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Justice In America

Justice In America

Author: The Appeal

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Justice in America, hosted by Josie Duffy Rice and Clint Smith III, is a podcast for everyone interested in criminal justice reform— from those new to the system to experts who want to know more. Each episode we cover a new criminal justice issue. We explain how it works and look at its impact on people, particularly poor people and people of color. We’ll also interview activists, practitioners, experts, journalists, organizers, and others, to learn. By the end of the episode, you’ll walk away with a better understanding of what drives mass incarceration and what can fix it.

The first season will cover bail, plea deals, prosecutors, prosecutor elections, voter disenfranchisement, crimmigration, women and families in the criminal justice system, and more. It will feature interviews with Ta-Nehisi Coates, Rashad Robinson, John Legend, Gina Clayton, John Pfaff, and more.
11 Episodes
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Episode 9: How Democrats and Republicans Created Mass Incarceration
There are a few schools of thought regarding the origins of mass incarceration. Some blame Reagan and his” war on drugs,” while others blame Bill Clinton’s 1994 Crime Bill. Meanwhile, movies like Ava Duvernay’s 13th have drawn the direct parallels between slavery, Jim Crow, and our racist incarceration system. Each of these theories is correct, at least in part. Yes, it is undoubtedly true that mass incarceration cannot be divorced from prior systems of racial subjugation in America. And yes, Reagan and Clinton helped to perpetuate mass incarceration. But in her book From the War on Poverty to the War on Crime, our guest Elizabeth Hinton, a professor of History and African American studies at Harvard, argues that the modern roots of mass incarceration can be traced even further back, to president Lyndon B. Johnson. Johnson, a Democrat, is famous for helping usher in key Civil Rights victories, from the Voting Rights Act to the Civil Rights Act. And he spent much of his tenure fighting for low-income Americans, implementing a series of domestic policies that he called the War on Poverty. But he also pushed for harsher punishments and a larger law enforcement presence, particularly in communities of color. Under Johnson, the federal government started pouring tons of money into local law enforcement, which gave them the tools they needed to lock up millions of people. On this episode, we discuss how both parties helped perpetuate mass incarceration in the years immediately following the Civil Rights movement. We also discuss why it is that, during the 70s and 80s, black elected officials were some of the most ardent supporters of mass incarceration. Professor Hinton joins us to talk about how both Democrats and Republicans are responsible for the mass incarceration system we have today. For more information and resources please visit theappeal.org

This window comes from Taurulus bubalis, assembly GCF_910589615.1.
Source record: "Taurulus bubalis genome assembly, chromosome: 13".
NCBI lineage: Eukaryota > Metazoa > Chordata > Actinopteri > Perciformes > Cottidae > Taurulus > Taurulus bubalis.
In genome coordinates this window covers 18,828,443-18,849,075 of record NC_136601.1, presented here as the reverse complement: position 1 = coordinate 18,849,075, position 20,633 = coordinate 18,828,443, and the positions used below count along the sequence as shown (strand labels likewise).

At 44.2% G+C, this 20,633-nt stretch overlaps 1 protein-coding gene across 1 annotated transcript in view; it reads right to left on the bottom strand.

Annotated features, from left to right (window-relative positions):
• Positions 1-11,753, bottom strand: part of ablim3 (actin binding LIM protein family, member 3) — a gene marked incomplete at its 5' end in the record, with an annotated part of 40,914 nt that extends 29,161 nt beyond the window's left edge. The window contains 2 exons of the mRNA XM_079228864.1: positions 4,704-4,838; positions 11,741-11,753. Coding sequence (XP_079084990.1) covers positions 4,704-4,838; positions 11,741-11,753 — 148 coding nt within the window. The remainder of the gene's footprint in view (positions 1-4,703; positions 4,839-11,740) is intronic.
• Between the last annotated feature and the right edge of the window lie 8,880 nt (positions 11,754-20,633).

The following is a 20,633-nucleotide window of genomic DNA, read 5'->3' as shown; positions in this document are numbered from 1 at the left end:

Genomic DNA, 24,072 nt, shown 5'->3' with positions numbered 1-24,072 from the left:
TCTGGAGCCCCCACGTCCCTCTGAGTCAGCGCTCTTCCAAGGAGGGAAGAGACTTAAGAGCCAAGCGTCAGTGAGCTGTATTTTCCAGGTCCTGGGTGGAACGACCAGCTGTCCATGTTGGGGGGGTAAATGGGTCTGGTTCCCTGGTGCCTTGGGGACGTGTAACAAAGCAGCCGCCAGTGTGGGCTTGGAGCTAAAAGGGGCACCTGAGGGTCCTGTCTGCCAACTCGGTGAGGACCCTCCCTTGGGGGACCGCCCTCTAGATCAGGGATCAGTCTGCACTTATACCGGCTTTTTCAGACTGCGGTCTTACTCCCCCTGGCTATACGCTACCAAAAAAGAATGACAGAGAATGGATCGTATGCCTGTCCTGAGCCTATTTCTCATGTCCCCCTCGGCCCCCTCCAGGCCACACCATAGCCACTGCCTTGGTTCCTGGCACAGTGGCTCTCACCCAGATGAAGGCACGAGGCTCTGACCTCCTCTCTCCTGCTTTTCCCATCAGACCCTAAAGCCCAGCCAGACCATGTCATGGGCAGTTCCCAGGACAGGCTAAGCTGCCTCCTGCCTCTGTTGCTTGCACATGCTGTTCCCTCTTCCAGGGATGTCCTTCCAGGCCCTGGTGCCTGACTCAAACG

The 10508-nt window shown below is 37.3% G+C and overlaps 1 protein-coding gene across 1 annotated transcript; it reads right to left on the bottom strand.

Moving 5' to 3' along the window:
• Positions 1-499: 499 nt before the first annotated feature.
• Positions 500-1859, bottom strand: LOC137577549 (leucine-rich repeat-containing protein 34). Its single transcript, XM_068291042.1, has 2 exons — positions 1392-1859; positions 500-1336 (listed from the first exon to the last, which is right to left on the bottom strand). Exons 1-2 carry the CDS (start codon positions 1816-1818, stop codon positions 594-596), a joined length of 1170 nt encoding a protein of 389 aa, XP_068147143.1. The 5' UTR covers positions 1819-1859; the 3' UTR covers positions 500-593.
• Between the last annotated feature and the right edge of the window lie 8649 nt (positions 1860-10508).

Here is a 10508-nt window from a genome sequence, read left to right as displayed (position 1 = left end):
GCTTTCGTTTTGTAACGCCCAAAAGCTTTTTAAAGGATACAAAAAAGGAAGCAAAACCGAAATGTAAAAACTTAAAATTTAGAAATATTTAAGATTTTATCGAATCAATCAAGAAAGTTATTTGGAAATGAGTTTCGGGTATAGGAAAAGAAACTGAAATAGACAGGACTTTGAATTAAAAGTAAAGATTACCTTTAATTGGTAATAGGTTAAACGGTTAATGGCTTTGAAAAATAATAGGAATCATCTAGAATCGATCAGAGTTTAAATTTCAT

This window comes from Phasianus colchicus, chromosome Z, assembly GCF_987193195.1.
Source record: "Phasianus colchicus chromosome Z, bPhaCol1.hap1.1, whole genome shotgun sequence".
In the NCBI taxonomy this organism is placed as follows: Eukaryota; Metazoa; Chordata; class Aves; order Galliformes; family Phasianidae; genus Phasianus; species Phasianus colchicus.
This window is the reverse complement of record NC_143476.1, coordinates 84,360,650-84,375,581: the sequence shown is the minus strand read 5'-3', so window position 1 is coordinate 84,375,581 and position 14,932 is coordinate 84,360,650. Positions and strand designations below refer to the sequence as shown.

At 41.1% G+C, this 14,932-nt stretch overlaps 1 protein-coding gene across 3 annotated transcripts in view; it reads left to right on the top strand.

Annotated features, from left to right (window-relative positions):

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Comments (3)

Timothy Hayden

trace evidence

Oct 3rd
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Lydie E. Glynn

great episode. highly informative, thorough and addresses very significant issues.

Sep 2nd
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Kirsten Baumhover

Thank you for making such an important and timely podcast, with powerful content and great information. Keep fighting the good fight, and I'm sharing this will friends and family so the message an spread!!

Aug 18th
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